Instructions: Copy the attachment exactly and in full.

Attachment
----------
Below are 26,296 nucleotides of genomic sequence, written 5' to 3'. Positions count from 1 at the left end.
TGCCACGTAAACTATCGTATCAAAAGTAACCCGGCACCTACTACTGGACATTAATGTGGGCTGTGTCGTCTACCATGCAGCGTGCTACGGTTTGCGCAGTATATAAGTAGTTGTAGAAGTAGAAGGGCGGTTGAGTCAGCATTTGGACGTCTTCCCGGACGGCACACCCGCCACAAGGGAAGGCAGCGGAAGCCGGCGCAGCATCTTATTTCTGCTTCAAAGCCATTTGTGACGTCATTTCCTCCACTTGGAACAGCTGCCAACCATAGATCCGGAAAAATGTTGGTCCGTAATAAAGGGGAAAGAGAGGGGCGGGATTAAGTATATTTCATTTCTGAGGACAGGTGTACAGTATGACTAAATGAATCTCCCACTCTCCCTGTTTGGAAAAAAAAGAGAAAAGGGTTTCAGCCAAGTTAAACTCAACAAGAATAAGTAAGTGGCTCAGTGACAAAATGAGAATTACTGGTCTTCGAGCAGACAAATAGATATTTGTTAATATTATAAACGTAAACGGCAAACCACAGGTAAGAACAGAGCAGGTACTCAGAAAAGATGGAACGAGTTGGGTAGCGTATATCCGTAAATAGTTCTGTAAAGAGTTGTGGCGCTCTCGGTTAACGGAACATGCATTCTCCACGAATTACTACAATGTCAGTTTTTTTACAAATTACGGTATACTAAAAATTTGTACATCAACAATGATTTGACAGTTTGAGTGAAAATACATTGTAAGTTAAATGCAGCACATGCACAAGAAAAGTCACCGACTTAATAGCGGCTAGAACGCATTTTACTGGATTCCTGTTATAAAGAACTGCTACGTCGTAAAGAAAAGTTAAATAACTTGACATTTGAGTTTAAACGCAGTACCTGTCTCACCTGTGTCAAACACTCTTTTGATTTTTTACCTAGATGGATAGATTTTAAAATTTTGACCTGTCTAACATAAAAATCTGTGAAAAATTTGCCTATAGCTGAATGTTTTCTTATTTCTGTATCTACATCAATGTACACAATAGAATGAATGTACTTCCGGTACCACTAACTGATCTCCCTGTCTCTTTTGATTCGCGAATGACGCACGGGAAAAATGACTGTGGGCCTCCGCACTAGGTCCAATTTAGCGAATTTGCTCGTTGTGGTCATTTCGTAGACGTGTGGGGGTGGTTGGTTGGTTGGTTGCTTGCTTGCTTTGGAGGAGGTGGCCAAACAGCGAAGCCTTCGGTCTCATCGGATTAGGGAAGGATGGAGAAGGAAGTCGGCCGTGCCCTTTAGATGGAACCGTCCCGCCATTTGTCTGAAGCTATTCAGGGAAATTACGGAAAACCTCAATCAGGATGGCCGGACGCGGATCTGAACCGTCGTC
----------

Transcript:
Below are 26,296 nucleotides of genomic sequence, written 5' to 3'. Positions count from 1 at the left end.
TGCCACGTAAACTATCGTATCAAAAGTAACCCGGCACCTACTACTGGACATTAATGTGGGCTGTGTCGTCTACCATGCAGCGTGCTACGGTTTGCGCAGTATATAAGTAGTTGTAGAAGTAGAAGGGCGGTTGAGTCAGCATTTGGACGTCTTCCCGGACGGCACACCCGCCACAAGGGAAGGCAGCGGAAGCCGGCGCAGCATCTTATTTCTGCTTCAAAGCCATTTGTGACGTCATTTCCTCCACTTGGAACAGCTGCCAACCATAGATCCGGAAAAATGTTGGTCCGTAATAAAGGGGAAAGAGAGGGGCGGGATTAAGTATATTTCATTTCTGAGGACAGGTGTACAGTATGACTAAATGAATCTCCCACTCTCCCTGTTTGGAAAAAAAAGAGAAAAGGGTTTCAGCCAAGTTAAACTCAACAAGAATAAGTAAGTGGCTCAGTGACAAAATGAGAATTACTGGTCTTCGAGCAGACAAATAGATATTTGTTAATATTATAAACGTAAACGGCAAACCACAGGTAAGAACAGAGCAGGTACTCAGAAAAGATGGAACGAGTTGGGTAGCGTATATCCGTAAATAGTTCTGTAAAGAGTTGTGGCGCTCTCGGTTAACGGAACATGCATTCTCCACGAATTACTACAATGTCAGTTTTTTTACAAATTACGGTATACTAAAAATTTGTACATCAACAATGATTTGACAGTTTGAGTGAAAATACATTGTAAGTTAAATGCAGCACATGCACAAGAAAAGTCACCGACTTAATAGCGGCTAGAACGCATTTTACTGGATTCCTGTTATAAAGAACTGCTACGTCGTAAAGAAAAGTTAAATAACTTGACATTTGAGTTTAAACGCAGTACCTGTCTCACCTGTGTCAAACACTCTTTTGATTTTTTACCTAGATGGATAGATTTTAAAATTTTGACCTGTCTAACATAAAAATCTGTGAAAAATTTGCCTATAGCTGAATGTTTTCTTATTTCTGTATCTACATCAATGTACACAATAGAATGAATGTACTTCCGGTACCACTAACTGATCTCCCTGTCTCTTTTGATTCGCGAATGACGCACGGGAAAAATGACTGTGGGCCTCCGCACTAGGTCCAATTTAGCGAATTTGCTCGTTGTGGTCATTTCGTAGACGTGTGGGGGTGGTTGGTTGGTTGGTTGCTTGCTTGCTTTGGAGGAGGTGGCCAAACAGCGAAGCCTTCGGTCTCATCGGATTAGGGAAGGATGGAGAAGGAAGTCGGCCGTGCCCTTTAGATGGAACCGTCCCGCCATTTGTCTGAAGCTATTCAGGGAAATTACGGAAAACCTCAATCAGGATGGCCGGACGCGGATCTGAACCGTCGTC